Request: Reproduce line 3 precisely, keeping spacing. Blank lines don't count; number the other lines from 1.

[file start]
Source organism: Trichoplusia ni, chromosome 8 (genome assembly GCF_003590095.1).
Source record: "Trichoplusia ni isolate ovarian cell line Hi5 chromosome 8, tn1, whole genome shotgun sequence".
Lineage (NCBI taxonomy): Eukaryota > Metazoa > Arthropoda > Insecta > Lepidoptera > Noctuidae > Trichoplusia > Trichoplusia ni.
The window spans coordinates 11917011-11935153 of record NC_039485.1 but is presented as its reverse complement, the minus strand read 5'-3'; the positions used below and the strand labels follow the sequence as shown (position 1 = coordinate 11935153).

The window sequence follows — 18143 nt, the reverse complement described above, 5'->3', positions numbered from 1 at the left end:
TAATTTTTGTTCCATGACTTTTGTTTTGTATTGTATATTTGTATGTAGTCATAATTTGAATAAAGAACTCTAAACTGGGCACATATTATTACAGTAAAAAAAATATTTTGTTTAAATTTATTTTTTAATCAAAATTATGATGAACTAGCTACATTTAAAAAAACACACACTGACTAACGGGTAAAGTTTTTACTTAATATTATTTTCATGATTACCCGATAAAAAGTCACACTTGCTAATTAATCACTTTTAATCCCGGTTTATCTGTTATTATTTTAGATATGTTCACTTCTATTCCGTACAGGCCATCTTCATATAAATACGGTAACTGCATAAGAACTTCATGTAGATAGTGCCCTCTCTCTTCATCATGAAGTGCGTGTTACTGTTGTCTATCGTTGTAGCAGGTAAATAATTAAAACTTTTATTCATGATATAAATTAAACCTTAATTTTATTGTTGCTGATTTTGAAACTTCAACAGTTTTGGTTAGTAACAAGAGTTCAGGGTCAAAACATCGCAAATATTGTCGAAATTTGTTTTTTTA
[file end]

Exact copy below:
Lineage (NCBI taxonomy): Eukaryota > Metazoa > Arthropoda > Insecta > Lepidoptera > Noctuidae > Trichoplusia > Trichoplusia ni.